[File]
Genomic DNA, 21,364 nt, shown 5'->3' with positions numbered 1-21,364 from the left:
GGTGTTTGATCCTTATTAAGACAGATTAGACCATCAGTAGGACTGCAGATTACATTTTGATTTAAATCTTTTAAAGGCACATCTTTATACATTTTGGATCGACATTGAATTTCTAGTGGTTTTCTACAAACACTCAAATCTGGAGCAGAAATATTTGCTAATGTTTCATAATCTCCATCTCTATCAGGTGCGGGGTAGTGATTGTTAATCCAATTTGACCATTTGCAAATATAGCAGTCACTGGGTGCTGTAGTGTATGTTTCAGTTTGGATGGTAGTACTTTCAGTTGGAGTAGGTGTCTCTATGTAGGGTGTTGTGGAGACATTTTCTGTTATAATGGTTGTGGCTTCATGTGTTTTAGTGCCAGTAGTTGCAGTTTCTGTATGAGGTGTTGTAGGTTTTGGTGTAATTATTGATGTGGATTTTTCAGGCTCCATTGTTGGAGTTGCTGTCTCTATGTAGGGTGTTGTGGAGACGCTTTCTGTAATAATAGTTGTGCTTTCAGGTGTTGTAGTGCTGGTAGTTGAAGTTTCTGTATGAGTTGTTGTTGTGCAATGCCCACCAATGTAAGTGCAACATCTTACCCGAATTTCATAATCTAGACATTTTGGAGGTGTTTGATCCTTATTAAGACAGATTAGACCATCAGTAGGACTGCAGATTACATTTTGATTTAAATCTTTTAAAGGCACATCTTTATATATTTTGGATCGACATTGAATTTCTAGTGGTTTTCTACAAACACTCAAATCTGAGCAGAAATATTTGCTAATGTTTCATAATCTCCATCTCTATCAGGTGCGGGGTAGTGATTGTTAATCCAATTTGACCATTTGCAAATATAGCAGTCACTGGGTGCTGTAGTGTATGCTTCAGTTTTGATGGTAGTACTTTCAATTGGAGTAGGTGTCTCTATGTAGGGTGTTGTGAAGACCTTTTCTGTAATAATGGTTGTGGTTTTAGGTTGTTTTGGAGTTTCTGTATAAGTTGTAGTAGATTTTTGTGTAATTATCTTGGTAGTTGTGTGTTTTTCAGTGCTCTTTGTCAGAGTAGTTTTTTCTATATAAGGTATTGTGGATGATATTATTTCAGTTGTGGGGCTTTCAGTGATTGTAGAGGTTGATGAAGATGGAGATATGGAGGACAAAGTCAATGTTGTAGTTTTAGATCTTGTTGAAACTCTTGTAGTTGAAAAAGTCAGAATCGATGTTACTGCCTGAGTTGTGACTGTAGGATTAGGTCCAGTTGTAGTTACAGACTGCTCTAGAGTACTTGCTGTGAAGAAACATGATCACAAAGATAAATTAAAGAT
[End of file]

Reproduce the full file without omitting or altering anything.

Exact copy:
Genomic DNA, 21,364 nt, shown 5'->3' with positions numbered 1-21,364 from the left:
GGTGTTTGATCCTTATTAAGACAGATTAGACCATCAGTAGGACTGCAGATTACATTTTGATTTAAATCTTTTAAAGGCACATCTTTATACATTTTGGATCGACATTGAATTTCTAGTGGTTTTCTACAAACACTCAAATCTGGAGCAGAAATATTTGCTAATGTTTCATAATCTCCATCTCTATCAGGTGCGGGGTAGTGATTGTTAATCCAATTTGACCATTTGCAAATATAGCAGTCACTGGGTGCTGTAGTGTATGTTTCAGTTTGGATGGTAGTACTTTCAGTTGGAGTAGGTGTCTCTATGTAGGGTGTTGTGGAGACATTTTCTGTTATAATGGTTGTGGCTTCATGTGTTTTAGTGCCAGTAGTTGCAGTTTCTGTATGAGGTGTTGTAGGTTTTGGTGTAATTATTGATGTGGATTTTTCAGGCTCCATTGTTGGAGTTGCTGTCTCTATGTAGGGTGTTGTGGAGACGCTTTCTGTAATAATAGTTGTGCTTTCAGGTGTTGTAGTGCTGGTAGTTGAAGTTTCTGTATGAGTTGTTGTTGTGCAATGCCCACCAATGTAAGTGCAACATCTTACCCGAATTTCATAATCTAGACATTTTGGAGGTGTTTGATCCTTATTAAGACAGATTAGACCATCAGTAGGACTGCAGATTACATTTTGATTTAAATCTTTTAAAGGCACATCTTTATATATTTTGGATCGACATTGAATTTCTAGTGGTTTTCTACAAACACTCAAATCTGAGCAGAAATATTTGCTAATGTTTCATAATCTCCATCTCTATCAGGTGCGGGGTAGTGATTGTTAATCCAATTTGACCATTTGCAAATATAGCAGTCACTGGGTGCTGTAGTGTATGCTTCAGTTTTGATGGTAGTACTTTCAATTGGAGTAGGTGTCTCTATGTAGGGTGTTGTGAAGACCTTTTCTGTAATAATGGTTGTGGTTTTAGGTTGTTTTGGAGTTTCTGTATAAGTTGTAGTAGATTTTTGTGTAATTATCTTGGTAGTTGTGTGTTTTTCAGTGCTCTTTGTCAGAGTAGTTTTTTCTATATAAGGTATTGTGGATGATATTATTTCAGTTGTGGGGCTTTCAGTGATTGTAGAGGTTGATGAAGATGGAGATATGGAGGACAAAGTCAATGTTGTAGTTTTAGATCTTGTTGAAACTCTTGTAGTTGAAAAAGTCAGAATCGATGTTACTGCCTGAGTTGTGACTGTAGGATTAGGTCCAGTTGTAGTTACAGACTGCTCTAGAGTACTTGCTGTGAAGAAACATGATCACAAAGATAAATTAAAGAT